Waukee Mom Turns Crusader for Others With Breast Cancer
Katie Mangan was diagnosed with stage 3 breast cancer in 2009. Today she's cancer-free and helping others like her in the fight against the disease.
Imagine: You’re 30 years old, a mom of two young girls with a doting husband, great friends and a supportive family.
Yeah, life is good.
Then one day, you discover a lump in your breast.
That’s life in a nutshell for Katie Mangan. It was in April 2009 when the Waukee stay-at-home mom finished nursing her second child when she found a lump in her right breast.
A doctor thought enough of it to investigate further and on May 6, 2009, Mangan was diagnosed with stage 3 breast cancer.
She wasn't about to hit the canvass; she embraced the fight.
“My first reaction? I was totally scared,” she recalled. “I remember thinking, What are my girls going to do without me if I can’t beat this? And Why me? But then I thought, Why not me? I knew I could turn the negative into something completely positive.”
And she did.
Today, after chemotherapy, a drug regime and a bilateral mastectomy, Mangan is cancer-free and helping others who are fighting the disease through a walk/run event called Katie’s Crusaders. The 5K/10K race started in 2009 as a fundraiser to help the Mangan family, including her husband, Tim, and daughters Haleigh, 7, and Hannah, 3.
That first year, friends and family raised $10,000 to offset Katie’s medical and prescription costs.
The race, now in its third year, raises money for other women (known as “The Crusaders”) whose stories are not unlike Katie’s. Last year, the race helped four women to the tune of $18,000. This year, four more crusaders have been tapped. Mangan said the goal this year is to raise $25,000 to help them in their fight against cancer.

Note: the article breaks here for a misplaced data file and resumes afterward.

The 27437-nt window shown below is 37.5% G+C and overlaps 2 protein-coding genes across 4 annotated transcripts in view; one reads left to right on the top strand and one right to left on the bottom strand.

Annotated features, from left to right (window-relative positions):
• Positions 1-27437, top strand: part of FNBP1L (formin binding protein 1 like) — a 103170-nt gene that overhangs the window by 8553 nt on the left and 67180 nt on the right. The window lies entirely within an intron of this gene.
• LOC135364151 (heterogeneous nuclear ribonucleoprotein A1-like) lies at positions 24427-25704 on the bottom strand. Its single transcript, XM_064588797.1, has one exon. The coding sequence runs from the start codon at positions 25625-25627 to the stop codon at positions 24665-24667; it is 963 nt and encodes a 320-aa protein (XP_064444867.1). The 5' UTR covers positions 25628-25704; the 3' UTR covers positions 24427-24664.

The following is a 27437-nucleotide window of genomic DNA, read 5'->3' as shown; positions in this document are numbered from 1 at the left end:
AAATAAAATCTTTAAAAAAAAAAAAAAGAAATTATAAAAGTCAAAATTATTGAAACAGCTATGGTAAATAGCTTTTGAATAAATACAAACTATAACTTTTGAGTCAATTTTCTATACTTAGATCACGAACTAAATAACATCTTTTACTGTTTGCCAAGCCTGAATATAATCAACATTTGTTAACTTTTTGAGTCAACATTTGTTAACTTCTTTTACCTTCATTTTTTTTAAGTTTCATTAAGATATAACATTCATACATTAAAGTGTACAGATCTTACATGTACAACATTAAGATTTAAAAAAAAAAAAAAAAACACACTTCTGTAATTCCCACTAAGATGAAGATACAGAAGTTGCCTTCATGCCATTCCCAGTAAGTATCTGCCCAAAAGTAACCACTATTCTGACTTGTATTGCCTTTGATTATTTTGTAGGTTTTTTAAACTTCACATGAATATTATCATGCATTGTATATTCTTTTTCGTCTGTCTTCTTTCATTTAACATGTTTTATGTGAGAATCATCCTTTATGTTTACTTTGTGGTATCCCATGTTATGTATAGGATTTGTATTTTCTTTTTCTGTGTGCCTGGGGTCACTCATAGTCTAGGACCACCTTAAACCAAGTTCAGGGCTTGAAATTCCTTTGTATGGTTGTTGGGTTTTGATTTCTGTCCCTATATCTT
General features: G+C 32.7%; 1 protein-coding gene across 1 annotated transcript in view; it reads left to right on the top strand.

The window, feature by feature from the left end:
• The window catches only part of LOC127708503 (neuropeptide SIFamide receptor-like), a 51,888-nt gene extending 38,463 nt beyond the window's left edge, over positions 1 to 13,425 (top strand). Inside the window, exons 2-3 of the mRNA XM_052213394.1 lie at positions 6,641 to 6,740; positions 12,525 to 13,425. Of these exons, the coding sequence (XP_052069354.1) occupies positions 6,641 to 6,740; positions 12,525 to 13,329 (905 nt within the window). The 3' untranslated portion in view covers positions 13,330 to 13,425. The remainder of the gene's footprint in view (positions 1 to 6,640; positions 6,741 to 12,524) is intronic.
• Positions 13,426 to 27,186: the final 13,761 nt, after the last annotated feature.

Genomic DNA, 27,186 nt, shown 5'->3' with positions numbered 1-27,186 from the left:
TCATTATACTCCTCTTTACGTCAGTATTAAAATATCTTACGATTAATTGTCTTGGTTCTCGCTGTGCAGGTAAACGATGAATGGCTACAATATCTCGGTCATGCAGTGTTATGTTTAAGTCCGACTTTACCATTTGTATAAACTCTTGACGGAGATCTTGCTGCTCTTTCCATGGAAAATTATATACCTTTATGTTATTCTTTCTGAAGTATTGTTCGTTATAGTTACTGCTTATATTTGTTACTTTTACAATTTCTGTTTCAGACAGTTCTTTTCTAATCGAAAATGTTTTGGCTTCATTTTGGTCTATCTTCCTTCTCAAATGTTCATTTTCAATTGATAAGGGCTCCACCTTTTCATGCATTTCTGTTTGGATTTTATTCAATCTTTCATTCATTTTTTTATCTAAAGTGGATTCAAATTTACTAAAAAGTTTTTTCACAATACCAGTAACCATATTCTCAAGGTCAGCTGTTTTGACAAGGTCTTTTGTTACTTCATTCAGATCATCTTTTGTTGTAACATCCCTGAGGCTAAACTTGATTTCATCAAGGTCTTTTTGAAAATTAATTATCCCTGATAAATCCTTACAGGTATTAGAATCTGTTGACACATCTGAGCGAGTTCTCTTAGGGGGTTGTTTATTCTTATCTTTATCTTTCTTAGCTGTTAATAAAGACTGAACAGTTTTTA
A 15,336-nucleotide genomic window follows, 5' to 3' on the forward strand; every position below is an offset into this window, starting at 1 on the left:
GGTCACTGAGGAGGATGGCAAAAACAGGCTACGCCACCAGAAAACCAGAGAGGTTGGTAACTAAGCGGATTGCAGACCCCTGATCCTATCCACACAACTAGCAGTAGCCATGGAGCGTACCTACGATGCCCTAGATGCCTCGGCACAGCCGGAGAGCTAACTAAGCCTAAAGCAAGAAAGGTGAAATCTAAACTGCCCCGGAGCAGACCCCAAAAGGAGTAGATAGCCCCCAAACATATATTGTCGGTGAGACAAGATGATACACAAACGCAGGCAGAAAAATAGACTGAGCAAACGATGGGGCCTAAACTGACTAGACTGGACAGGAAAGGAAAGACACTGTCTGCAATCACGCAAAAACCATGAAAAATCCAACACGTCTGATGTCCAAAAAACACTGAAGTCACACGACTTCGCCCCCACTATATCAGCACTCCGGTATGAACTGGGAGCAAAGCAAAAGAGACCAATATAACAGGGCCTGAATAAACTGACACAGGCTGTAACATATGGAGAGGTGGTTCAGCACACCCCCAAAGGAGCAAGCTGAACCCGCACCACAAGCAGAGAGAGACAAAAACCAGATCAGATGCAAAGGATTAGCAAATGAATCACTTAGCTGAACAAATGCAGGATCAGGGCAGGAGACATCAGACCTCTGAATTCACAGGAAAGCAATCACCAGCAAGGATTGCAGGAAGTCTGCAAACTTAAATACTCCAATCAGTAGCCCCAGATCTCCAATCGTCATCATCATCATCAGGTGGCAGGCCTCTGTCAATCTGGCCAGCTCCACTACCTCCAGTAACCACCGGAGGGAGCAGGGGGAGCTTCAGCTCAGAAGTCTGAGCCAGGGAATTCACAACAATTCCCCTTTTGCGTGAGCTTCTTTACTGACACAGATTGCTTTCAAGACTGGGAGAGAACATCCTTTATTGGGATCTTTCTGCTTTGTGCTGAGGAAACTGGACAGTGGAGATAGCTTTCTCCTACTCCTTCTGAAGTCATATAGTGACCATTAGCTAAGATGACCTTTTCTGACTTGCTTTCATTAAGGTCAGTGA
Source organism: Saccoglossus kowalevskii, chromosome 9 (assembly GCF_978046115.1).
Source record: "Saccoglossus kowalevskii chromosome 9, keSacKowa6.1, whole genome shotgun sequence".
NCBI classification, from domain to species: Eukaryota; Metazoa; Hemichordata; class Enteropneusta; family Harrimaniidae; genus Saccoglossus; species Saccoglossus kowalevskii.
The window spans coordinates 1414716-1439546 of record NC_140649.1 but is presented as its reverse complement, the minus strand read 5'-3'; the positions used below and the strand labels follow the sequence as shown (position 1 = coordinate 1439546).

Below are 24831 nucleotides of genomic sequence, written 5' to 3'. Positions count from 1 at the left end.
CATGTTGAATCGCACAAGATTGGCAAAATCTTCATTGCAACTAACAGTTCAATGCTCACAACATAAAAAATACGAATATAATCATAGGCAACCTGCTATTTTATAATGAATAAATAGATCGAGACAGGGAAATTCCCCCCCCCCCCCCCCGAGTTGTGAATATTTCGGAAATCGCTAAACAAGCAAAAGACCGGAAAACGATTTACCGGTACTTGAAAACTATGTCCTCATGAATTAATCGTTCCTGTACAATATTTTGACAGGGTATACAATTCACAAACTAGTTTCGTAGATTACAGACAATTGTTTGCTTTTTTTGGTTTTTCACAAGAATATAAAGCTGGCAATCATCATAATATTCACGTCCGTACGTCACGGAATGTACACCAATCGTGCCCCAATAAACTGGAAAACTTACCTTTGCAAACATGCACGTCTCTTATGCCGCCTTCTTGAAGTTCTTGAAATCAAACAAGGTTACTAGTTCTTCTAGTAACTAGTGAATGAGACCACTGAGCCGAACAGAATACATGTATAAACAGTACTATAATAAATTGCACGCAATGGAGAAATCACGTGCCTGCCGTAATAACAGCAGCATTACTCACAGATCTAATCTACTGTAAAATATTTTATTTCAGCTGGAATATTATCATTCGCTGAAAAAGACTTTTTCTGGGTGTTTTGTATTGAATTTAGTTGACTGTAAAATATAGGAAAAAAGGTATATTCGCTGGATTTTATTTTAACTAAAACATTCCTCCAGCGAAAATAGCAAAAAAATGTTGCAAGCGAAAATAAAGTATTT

One of last year’s crusaders, Kelli Schoney, 29, of West Des Moines, saw firsthand the value of Mangan’s efforts. After being diagnosed with stage 2 breast cancer in July 2010, Schoney said, it wasn’t just the money raised that helped her in the battle over breast cancer.
“It was really helpful to have had that extra money and, of course, the support of the community,” she said. “But when you go through something like breast cancer, you join a certain sisterhood. I felt a real connection to the crusaders.”
Schoney, now cancer-free and “thankful for all the support,” is giving back, too. This year she volunteered to be on the board of Katie’s Crusaders.
“I believe in giving back,” Schoney said. “I was once a recipient but I really wanted to be a part of the cause. I really feel this is something worth being a part of.”
Dr. Richard Deming, a Des Moines-based radiation oncologist, said stories like Mangan and Schoney’s are commonplace among cancer survivors.
“I see that time and time again, patients who are cancer survivors come through their experience with the realization that they got through this with the kindness and compassion of others,” he said. “It’s a real motivator to live life more fully, more authentically and with passion and compassion, and to reach out and make a difference.”